It's my opinion that when seasoned joint smokers or bong/glass tokers complain of low temp pens, or low temp dabbing, as not giving them as "full" of a high as smokin flower, it's that they literally are quite used to the feelings of disorientation and intoxicating that comes with the chemical reaction of pyrolysis, and all the nasty byproducts, including benzen, carbon monoxide, tar, etc, that are produced at exponentially higher rates during combustion, than they are at vaporization temps significantly below combustion (especially below 392'f from what I have read over the years)

    I always disliked smoking, and feel I never got desensitized much less accustomed to the feeling of any burn or sting or toxin ingesting. So when I taste any hint of it in various different "vaporization" devices, i'm very sensitive to it.
    Just in case is wasn't already settled, for any doubters:

  • Bruce
    I vote this response the response of the year. Tremendous, I feel like I learned alot from that post. Thanx

    ^ . ^ ^ T h e V a p e M a s t e r ^ . ^ . ^
    For all the people who mistakenly followed the benzene scare, and/or believed it couldn't be PRODUCED at a temperature higher than it's vapor point....

    It does get produced at high temps, and is immediately available to your mouths, throats and lungs as a vapor, synthesized thru degradation via pyrolysis, from various terpenes, and the amounts of benzene and MC increase as you raise your temps higher and higher.

    Glowing red coils are 900'f+ FYI

    Highest temp tested in lab was 1022'F (550'c)

    MC was not synthesized from any terpene at temps below 611'F (322'c)
    Benzene begins to be synthesized in small amounts around 400'F, and much more is created the higher our temps go.


    This is why I stopped using coils, when I found out my coiled atomizer I first started combusting wax with many years ago was reaching temps in the 900's within 5seconds (glowing red)

    Thru much trial and error, and lots of testing different devices, I know what each temp tastes like and I can tell the difference when each respective cannabinoid is turned into vapor, as well as when each terpene is released into vapor.

    I also test each new pen with two food grade thermometers on its heating element at each different temp setting the device has, to see how accurate the stated temperature is.

    Thru all this studying, testing, and preference, I made the following decision for long term health, and for the most enjoyable flavor as well:

    I never go above 392'F (200'c)
    I encourage everyone else to do the same.
  • LabPong
    Excellent thread posting Hunter ! Thanks for the great info Aventus, I would love to sit down for a couple sessions with you and go over the tastes/heat levels. I usually keep my temps lower too....I like starting just below THC melting points and then go at it....and if I need just above 374F.

    And Baron..you....what are we going to do with you? Well.....please feel free to rant more......haaaa
  • Baron23
    Here is a summary article about the study.....temps where benzene is generated are very high.

  • frandemarco
    Thanks man I never really go above 370..but geez I remember when I was smoking I can only imagine the temps I was at
  • Baron23
    Cutting and pasting a bit of conversation I had on another board with a friend who is a bio-scientist.

    A layman summary article on the scientific study cited above by Mom. The impression I get is that these measurments were taken from material dabbed at very high temps...or very high for me. While I run my Liger coil at 585-590 F, the actual dab surface temp is more like 540F. In this study, I believe that they ran at 550C = 1022F. Real hot. I believe that their lowest temp was 430C = 806F.....still real hot, IMO.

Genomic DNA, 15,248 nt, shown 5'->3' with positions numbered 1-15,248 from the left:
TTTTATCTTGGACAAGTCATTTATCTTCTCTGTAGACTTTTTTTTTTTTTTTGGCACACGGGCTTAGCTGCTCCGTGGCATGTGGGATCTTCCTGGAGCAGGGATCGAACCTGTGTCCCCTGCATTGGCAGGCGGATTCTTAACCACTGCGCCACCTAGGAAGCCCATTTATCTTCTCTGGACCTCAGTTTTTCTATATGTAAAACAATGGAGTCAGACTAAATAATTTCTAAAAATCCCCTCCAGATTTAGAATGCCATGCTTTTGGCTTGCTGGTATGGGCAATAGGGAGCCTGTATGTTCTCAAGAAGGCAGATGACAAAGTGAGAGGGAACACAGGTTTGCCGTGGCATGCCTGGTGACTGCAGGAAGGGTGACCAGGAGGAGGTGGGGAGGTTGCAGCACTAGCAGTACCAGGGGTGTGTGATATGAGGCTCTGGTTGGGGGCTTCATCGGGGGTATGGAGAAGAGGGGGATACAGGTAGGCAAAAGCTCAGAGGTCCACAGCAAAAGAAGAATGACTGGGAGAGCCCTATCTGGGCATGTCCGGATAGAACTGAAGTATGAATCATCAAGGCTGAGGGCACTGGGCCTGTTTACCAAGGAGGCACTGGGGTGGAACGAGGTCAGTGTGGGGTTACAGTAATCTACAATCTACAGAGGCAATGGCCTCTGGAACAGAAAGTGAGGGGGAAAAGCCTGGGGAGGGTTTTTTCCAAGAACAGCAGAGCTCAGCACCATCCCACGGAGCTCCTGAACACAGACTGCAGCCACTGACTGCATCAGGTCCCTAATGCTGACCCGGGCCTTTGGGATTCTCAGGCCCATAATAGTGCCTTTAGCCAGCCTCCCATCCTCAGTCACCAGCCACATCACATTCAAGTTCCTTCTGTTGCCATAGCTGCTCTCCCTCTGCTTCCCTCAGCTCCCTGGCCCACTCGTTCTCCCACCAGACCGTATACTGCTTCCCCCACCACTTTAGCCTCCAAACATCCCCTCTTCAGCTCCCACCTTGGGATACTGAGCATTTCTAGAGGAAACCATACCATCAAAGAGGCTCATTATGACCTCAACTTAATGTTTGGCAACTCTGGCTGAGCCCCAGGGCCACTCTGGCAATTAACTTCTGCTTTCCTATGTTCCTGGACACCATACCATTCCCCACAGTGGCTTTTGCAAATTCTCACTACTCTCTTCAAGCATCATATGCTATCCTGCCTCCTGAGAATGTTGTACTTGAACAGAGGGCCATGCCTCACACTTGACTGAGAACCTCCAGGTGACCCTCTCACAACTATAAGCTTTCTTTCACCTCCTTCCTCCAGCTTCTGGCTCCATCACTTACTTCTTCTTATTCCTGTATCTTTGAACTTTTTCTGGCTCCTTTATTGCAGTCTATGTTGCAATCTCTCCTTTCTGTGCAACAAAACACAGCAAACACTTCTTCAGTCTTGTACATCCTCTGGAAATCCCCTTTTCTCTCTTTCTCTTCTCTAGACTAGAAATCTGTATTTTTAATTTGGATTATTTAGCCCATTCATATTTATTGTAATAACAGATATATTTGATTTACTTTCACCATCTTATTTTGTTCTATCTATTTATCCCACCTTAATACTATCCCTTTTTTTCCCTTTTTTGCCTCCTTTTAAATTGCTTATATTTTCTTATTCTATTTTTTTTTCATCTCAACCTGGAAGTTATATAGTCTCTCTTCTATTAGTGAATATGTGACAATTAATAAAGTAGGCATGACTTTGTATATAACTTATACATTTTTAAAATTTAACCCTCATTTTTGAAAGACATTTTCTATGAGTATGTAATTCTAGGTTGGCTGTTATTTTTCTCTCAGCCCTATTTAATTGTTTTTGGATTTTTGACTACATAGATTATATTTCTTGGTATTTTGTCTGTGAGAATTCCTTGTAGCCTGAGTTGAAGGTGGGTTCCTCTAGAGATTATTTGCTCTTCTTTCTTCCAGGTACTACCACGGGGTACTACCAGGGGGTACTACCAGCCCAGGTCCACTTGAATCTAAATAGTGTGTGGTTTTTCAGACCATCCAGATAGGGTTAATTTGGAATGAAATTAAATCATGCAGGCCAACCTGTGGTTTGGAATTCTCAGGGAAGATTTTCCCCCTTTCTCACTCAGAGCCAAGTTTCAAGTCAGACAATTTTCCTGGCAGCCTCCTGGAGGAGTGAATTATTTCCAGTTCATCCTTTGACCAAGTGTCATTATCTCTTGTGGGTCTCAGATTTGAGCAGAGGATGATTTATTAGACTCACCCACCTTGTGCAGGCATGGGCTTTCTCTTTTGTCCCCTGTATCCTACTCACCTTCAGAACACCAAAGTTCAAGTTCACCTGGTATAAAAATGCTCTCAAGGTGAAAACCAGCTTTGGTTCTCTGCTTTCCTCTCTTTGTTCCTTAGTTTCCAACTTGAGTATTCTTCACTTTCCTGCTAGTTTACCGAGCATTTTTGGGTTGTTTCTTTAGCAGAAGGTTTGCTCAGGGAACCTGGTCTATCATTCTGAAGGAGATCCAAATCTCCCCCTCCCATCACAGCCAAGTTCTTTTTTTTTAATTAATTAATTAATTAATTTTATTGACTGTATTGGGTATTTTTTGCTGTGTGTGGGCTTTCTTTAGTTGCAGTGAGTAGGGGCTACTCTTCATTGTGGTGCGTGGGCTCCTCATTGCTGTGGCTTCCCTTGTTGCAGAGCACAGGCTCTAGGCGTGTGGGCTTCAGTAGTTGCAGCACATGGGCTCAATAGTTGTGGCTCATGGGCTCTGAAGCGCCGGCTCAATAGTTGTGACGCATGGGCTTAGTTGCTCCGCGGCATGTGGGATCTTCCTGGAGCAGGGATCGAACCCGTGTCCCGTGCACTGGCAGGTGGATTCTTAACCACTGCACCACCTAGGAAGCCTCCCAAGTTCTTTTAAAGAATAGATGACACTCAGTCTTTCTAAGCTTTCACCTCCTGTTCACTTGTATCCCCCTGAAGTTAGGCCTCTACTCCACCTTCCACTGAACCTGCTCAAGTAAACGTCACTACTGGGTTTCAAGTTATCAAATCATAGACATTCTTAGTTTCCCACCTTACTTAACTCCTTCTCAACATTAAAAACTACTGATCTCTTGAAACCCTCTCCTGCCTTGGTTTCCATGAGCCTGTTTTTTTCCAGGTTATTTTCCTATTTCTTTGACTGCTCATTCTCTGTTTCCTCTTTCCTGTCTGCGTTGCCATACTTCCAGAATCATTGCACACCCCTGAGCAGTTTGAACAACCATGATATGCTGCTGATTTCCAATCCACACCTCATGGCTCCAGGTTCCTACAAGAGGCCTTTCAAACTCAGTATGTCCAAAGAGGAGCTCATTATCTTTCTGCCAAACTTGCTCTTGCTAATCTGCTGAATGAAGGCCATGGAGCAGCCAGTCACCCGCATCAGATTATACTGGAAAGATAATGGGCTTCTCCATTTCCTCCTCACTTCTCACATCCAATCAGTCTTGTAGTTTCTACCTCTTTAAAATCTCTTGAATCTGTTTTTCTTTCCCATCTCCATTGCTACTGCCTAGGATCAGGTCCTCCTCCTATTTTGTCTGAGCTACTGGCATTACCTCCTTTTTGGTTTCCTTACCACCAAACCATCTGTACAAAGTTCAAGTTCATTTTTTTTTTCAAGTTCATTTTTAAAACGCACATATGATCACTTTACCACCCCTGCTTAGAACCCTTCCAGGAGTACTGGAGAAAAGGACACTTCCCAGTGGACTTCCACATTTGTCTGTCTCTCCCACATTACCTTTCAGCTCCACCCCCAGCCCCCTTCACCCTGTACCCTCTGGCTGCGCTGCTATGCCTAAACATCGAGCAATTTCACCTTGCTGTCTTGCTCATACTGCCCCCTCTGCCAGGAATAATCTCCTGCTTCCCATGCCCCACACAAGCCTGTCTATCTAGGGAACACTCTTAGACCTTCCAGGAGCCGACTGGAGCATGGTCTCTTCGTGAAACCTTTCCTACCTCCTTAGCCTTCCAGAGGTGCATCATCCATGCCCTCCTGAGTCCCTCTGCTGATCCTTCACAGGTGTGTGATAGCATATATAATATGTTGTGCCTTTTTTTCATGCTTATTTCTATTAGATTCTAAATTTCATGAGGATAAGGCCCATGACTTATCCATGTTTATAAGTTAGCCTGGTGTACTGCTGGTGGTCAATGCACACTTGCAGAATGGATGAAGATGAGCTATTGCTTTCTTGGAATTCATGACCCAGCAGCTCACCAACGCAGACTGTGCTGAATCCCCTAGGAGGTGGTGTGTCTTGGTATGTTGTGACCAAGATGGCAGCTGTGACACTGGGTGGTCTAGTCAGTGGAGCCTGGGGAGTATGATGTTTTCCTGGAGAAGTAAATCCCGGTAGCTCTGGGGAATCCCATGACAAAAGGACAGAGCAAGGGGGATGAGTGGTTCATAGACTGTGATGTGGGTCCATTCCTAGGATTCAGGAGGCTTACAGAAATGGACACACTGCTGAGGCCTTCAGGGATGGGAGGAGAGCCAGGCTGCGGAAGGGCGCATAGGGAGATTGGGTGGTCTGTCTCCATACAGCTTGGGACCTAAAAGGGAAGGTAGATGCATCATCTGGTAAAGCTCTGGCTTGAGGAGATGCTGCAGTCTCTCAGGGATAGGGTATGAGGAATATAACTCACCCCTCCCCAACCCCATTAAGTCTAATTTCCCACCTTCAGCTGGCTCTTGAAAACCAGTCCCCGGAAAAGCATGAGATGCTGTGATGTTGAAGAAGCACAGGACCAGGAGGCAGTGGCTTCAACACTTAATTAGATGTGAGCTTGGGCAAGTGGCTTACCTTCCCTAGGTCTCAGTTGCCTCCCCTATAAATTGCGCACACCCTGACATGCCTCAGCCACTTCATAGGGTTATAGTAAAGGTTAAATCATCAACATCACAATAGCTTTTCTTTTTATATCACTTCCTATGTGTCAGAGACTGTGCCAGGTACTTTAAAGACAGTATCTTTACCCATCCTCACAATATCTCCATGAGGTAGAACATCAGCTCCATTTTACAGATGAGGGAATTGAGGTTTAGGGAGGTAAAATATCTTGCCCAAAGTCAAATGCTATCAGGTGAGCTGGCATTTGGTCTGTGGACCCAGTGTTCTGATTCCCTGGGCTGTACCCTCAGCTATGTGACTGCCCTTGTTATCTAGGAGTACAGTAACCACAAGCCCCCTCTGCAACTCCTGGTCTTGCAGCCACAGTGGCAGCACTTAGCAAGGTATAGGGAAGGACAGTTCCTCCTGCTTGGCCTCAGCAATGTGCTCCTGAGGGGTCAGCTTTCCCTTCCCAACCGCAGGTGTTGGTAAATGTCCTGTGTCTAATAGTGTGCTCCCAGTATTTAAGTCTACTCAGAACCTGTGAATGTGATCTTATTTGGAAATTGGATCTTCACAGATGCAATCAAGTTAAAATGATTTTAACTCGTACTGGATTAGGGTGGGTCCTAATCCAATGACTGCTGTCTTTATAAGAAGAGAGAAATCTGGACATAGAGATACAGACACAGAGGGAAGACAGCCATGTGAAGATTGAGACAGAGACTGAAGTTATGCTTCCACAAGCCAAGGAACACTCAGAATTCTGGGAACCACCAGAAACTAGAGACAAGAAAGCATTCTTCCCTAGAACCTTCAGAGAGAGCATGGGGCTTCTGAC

— Baron23

    This is something I've wanted to see for a very long time! I'll be back here when I get the chance to have a good look at this study and all relevant limitations and strengths. You're right bro, the temps used seem to be very, very hot! I pity whoever is dabbing at 1022f!!!!!!!!!!!!!!!! Ouch!

    A few key considerations so far:

    * This study doesn't outline the method used for heating the nail during the experimental procedure. It is a hive ceramic 10mm domeless element nail, which is sold for 'torch use only'. This suggests torch use. I do not see any cause to dispute the method used to measure the temp of the nail however (thermographic camera).

    * As above, the temps used here were almost all much higher than most or any of us would ever dab. Figure one, which identifies levels of methacrolein found at various dabbing temps refers to experimental conditions with median temperatures ranging from 322-526 centigrade (611f - 1022f).

    In the 322c median temp condition, there was no observed release of this irritant compound. This is noteworthy, since I certainly would not be dabbing at any of the temps beyond that! The next median temp measured on the dish is 403c (757f). In this case, methacrolein was detected but the level was within the margins for error set by the authors for this study. At all successive increased temps, the levels of methacrolein found in subsequent NMR testing were beyond that which could be accounted for by the margin of error alone, and these dabbing temps as such can be suggested to be problematic. I do not recommend high temp dabs at all, but especially given these findings, we should avoid them!

    There are a number of other limitations that I suspect here, but will need to read more thoroughly. Please note that my comments above may have missed some relevant details in the study, I've only given it one full read through :peace:
    — Herbivore21

    It does seem to me still that the temps at which they are finding these toxic gasses generated are very high....much higher than most (that I know of) would with an enail. They did use a Hive ceramic nail which implies they used a torch. I have no suggestion for torch folks who gauge temp by feel on their hand, but for enails, at least for me, about 550 F is as high as I would go and that's well below the temps that they ran with.
Add a Comment

Welcome to Vape Life Forum!